- Responding to a question about how many had been vaccinated, he said “we just started the trial in September so we don’t have many thousands of subjects.” In other words, the serious event occurred after only a few thousand doses.
- One ACIP member seemed to know the event was in a young person and stated, “We need to prove a reduction in person-to-person transmission in pediatric groups, since they are not as vulnerable themselves.” This is a concern shared by many who know the CDC reports the risk of COVID-19 causing death in children to be statistically zero, so it is difficult to justify the risks of a vaccine that would be unlikely to improve their outcomes.
Given that blood clots, which can be life-threatening, are normally treated with blood thinners like heparin, yet these cases also suffered from low platelets which is a contraindication for administration of blood thinners, “we wanted to educate providers to know what to do,” said Peter Marks, MD, PhD, director of the FDA’s Center for Biologics Evaluation and Research, in an American Medical Association webinar.
The media and FDA lead us to believe that blood clotting events in brain veins are only being reported after administration of the J&J vaccine, however, a search of the Vaccine Adverse Events Reporting System (VAERS) — which captures a tiny fraction of injuries and deaths reported after vaccine administration — shows two reports of cerebral venous thrombosis for J&J and two for Moderna, yet the Moderna shot is not also paused. Note that it is unclear if these reported cases of blood clots in the brain were accompanied by low platelets or not.
In FDA’s Q&A on their website, regarding whether or not this condition is occurring with other vaccines, FDA states “No. As of April 13, 2021, no cases of this blood clot issue have been reported [emphasis added] among the more than 180 million people who received the Pfizer-BioNTech or Moderna vaccines.”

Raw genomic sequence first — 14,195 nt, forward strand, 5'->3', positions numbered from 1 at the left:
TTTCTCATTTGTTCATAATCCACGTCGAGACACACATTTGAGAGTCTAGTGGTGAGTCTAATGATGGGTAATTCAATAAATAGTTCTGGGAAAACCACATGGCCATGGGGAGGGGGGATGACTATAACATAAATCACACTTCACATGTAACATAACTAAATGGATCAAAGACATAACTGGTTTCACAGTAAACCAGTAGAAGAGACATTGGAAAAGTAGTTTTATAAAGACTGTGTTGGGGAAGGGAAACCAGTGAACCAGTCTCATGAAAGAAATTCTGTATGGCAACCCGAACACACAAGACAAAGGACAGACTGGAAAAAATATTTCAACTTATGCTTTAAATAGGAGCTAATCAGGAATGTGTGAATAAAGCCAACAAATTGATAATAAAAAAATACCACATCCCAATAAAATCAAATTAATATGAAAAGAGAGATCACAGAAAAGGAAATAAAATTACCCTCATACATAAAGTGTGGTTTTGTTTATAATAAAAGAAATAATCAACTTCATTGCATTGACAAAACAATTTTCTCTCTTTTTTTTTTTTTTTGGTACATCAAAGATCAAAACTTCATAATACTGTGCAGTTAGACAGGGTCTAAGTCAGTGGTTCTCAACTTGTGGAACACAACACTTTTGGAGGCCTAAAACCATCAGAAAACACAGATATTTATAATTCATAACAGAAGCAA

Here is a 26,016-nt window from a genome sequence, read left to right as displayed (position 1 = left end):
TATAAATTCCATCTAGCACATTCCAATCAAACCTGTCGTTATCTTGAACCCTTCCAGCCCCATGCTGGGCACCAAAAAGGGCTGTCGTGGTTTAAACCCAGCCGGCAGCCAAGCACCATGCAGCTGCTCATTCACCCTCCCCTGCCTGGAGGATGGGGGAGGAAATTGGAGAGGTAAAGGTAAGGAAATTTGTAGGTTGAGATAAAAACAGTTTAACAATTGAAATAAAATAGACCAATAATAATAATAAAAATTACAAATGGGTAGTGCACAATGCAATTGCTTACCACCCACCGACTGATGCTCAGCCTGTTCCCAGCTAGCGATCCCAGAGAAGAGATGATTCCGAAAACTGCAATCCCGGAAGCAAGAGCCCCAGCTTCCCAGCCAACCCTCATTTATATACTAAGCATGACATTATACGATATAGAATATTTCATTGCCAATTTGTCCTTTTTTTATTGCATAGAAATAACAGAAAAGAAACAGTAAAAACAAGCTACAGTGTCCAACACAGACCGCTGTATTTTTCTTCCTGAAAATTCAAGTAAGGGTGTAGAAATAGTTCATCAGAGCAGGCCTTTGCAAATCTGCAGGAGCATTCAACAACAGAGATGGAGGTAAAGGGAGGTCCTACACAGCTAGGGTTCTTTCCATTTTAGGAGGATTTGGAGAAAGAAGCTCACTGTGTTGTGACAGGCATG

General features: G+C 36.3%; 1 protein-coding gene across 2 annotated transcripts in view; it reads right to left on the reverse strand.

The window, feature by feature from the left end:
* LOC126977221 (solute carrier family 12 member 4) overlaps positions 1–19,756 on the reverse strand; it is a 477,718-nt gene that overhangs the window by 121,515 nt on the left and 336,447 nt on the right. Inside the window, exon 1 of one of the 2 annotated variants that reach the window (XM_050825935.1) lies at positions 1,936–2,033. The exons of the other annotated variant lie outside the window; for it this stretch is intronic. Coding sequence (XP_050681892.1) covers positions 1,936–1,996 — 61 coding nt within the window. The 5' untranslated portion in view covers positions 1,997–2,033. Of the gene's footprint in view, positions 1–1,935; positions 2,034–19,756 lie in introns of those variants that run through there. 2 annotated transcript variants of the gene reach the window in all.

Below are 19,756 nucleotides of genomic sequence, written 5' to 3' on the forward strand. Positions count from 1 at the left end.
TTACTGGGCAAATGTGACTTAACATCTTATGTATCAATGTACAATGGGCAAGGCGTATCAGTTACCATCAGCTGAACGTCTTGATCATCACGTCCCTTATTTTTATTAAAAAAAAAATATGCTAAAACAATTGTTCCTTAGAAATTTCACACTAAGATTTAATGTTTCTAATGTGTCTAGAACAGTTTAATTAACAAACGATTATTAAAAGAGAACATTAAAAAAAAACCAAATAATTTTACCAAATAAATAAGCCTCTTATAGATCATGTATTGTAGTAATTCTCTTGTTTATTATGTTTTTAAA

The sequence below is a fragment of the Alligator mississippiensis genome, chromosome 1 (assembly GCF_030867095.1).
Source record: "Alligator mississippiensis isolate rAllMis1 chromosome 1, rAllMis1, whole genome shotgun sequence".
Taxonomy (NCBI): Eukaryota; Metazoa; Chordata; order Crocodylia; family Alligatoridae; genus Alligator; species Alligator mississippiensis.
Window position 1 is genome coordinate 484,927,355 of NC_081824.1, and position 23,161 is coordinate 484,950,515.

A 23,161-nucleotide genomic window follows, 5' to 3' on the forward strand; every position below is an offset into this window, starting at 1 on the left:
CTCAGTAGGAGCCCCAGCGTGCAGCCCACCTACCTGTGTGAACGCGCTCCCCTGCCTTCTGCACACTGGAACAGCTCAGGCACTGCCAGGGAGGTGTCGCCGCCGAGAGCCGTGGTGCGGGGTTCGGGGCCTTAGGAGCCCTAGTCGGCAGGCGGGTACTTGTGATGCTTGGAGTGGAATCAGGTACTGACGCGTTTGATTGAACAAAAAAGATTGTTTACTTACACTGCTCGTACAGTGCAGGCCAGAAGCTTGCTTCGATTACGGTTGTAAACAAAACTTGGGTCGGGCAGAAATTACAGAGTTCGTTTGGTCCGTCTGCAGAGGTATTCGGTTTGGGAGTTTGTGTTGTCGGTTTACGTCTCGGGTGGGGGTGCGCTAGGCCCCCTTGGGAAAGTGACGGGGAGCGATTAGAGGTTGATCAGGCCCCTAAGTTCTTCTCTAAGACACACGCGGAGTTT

The injury reporting system does not support FDA’s stance. If you run a more general report in VAERS on “embolic and thrombotic events, venous” — meaning reports of life-threatening blood clots in any veins, not just in the brain — you find that J&J has 19 of these events, and Moderna and Pfizer have far more. There are 176 such reports after the Moderna shot, and 152 such reports after the Pfizer shot.* Given the volume of reports, that these conditions are life-threatening, and that blood thinners don’t always prevent death, it is difficult to understand why J&J has been singled out for a pause.
The FDA’s response denying other reports of this blood clot issue also fails to mention that the Astra-Zeneca COVID vaccine used abroad and now paused, is linked to blood clots. In many patient cases, a connection was found with antibodies which prevent platelet formation. The J&J and Astra-Zeneca vaccines are made the same way, with the SARS CoV-2 spike protein cleaved onto an adenovirus, one of the viruses thought to cause the common cold.
We await FDA’s decision regarding the J&J vaccine, and their guidance on how to treat patients who develop blood clots, but who cannot take blood thinners. And we wonder why almost 350 reports of life-threatening blood clots – with or without low platelets – are not enough to put all three COVID shots used in the U.S. under similar review by the FDA and ACIP.
*Because some cases have multiple vaccinations and symptoms, a single case can account for multiple entries in this table; this is the reason why the total count is greater than 303 and the total percentage is greater than 100.